Care and feeding of the charge air cooler…. CAC.
Once again there’s a lot of stuff here many of you know, but I’m also trying to help the people that don’t know….. so bear with me.
If you look through the maintenance checklist that came with your Freightliner Chassis you’ll see that it’s on there, 09-02 the inspection and cleaning of, and quite regularly. Every service to be exact.
So what is it? First let’s talk about the turbo charger. Over simplified this is how the engine does it’s job: Inside the cylinder we introduce a mixture of diesel fuel and air, in the correct ratio, and when the piston moves up and creates pressure the mixture explodes and forces the piston back down…. The force of the explosion is translated into a rotational motion at the crankshaft, and passed on to the transmission and eventually the wheels. This is how we make the bus go.
Now, the bigger the explosion the more horsepower. So to move a 30,000 pound plus bus you can build a very large engine, but that’s more space and more weight. Or, you can force more fuel into the cylinder of a (relatively) smaller engine and create a more powerful explosion, but then you also have to put in more air to keep the proper combustion ratio. This is where the turbo comes in.
On it’s way out to the exhaust system the spent gases go through a chamber with a turbine (a fancy windmill with many blades) and make it spin. The turbine is mounted on a shaft and on the other end of that shaft is another turbine, but this one compresses the incoming clean combustion air. This is how we force more air into the cylinder. BUT, when you compress air you also heat it up, and hot air is less dense (read: contains less oxygen) than cold air. So to get even MORE oxygen into the cylinder we cool the air first. THIS is what happens in the charge air cooler.
It looks just like a radiator. In fact it is about the size of the radiator and sits behind it. (As seen when standing behind the motorhome.) When you look at the shroud that contains the radiator from the inside you THINK you’re looking at the radiator but in fact you’re looking at the CAC. It’s a sandwich.
Now…. ever notice how the back of your bus is always a lot dirtier than the front? That’s because the air coming at the front keeps moving past the bus and most of the dirt is moving too fast to get a hold of us. In the back, however, there’s a lot of swirling going on and some of the air slows down enough for the dirt to escape and settle on our bus. There’s also a lot of swirling going on under the rear end, and then there’s that big fan sucking a lot of air into the engine compartment to blow over the CAC and the radiator to get rid of all that heat we generate. And a lot of dirt.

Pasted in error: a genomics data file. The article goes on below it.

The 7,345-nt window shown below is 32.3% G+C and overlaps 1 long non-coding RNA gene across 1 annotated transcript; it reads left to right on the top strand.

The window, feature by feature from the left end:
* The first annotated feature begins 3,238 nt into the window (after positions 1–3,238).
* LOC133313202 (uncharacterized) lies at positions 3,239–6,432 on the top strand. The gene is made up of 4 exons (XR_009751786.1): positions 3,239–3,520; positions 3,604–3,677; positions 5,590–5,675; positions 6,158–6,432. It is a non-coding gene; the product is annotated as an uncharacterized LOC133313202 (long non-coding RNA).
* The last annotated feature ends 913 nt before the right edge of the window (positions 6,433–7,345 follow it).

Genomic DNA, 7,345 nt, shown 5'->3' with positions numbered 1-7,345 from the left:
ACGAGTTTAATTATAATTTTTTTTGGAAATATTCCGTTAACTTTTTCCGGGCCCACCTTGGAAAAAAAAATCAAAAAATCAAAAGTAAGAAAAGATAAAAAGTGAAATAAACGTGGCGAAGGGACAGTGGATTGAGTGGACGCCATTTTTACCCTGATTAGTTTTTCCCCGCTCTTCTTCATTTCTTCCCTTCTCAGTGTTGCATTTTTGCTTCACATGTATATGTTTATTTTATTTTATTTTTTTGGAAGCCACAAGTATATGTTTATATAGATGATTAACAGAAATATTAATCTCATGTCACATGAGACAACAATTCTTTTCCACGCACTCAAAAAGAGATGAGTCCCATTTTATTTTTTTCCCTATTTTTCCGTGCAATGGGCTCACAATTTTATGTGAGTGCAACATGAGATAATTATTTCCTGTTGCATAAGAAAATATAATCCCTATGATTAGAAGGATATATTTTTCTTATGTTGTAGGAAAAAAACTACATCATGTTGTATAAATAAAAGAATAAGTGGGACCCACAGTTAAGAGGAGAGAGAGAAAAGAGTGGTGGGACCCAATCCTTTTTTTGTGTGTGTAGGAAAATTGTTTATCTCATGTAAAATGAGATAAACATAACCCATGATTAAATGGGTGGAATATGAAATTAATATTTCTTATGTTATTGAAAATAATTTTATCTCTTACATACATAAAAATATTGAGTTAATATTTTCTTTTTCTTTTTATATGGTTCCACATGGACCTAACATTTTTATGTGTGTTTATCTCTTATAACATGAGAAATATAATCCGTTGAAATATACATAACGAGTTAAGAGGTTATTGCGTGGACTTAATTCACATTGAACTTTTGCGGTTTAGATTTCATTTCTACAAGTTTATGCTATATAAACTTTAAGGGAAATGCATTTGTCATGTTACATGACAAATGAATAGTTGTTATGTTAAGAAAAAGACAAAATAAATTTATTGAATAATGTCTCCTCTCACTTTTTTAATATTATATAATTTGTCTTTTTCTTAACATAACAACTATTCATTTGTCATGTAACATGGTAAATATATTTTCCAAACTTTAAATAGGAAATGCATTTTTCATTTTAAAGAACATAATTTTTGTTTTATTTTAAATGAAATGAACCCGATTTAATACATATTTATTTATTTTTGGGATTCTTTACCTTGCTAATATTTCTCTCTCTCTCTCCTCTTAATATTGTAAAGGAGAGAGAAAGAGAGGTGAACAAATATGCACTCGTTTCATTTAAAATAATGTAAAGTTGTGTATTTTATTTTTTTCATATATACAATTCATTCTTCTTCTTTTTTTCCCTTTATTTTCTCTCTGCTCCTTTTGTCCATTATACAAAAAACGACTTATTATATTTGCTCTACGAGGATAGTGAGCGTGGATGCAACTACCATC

So that’s why we have to clean the CAC, regularly. Especially the folks running around dusty parts of the country.
As a thought…. sealing the underside of the engine compartment and putting a large air scoop on the rear of the roof running down into the engine bay would go a long way towards keeping it clean in there…. but (you guessed it) that’s more money, and it would add weight and take up space.
So we clean. And here comes the challenge: getting to it. Again Forest River didn’t do us any favors. As you know, standing behind the engine you can get to….nothing. A few reservoirs and dipsticks. That’s it.
So inside we go…..
OPEN THE HATCH HAL…..
Yeah, it’s dirty. So, on you knees you go and you peek in there…. and you see this:
So that’s the fan. And behind it the CAC. About 1/5th of the whole thing. And there’s (some) dirt. Doesn’t look too bad.
And then you look at the other side….
And you see mostly fan. You can turn the fan but there’s very little access to the CAC. Forget about the top and the bottom.
So let’s try to “inspect”. If you dive down deep enough you can look THROUGH the CAC and the radiator behind it and see daylight. (If it’s bright enough outside). If not you can place a light out there…..
There you go. Reasonably clean. And, that’s why the engine is still performing (getting enough COOLED air from the CAC to develop it’s horse power) and not overheating. (Radiator).
So now we clean……(WARNING… if you do this as described you WILL get wet)
As per recommendation I got a gallon of aviation Simple Green. Aluminum friendly. And I went out and got a 1 gallon plant sprayer…. like this one:
I made a 50/50 mixture and then with a lot of squirming I was able to hit about 1/4 to 1/3 of the CAC from above, and better than half from the bottom, being seated, with some overlap in there. The wand on the sprayer bends, but it is tough enough to be used to move the fan around. All in all I squirted about 1/2 gallon on the thing. While I was at it I sprayed the radiator from the outside. Not ideal, but better than nothing. Then I waited, about 10 minutes from the start of application.
Then I got the hose out, with a wand with an articulating head on it…. (ACE hardware) and got back under there and rinsed. (This is the part where you get wet). Then I stuck the wand up alongside the engine and pulled it up above and hit every spot I could sort of get to….
Here is the “after”….
Gave the block a quick rinse too….And the radiator from the outside.
So that’s it….. Since it can’t be done very thoroughly I recommend doing it often…..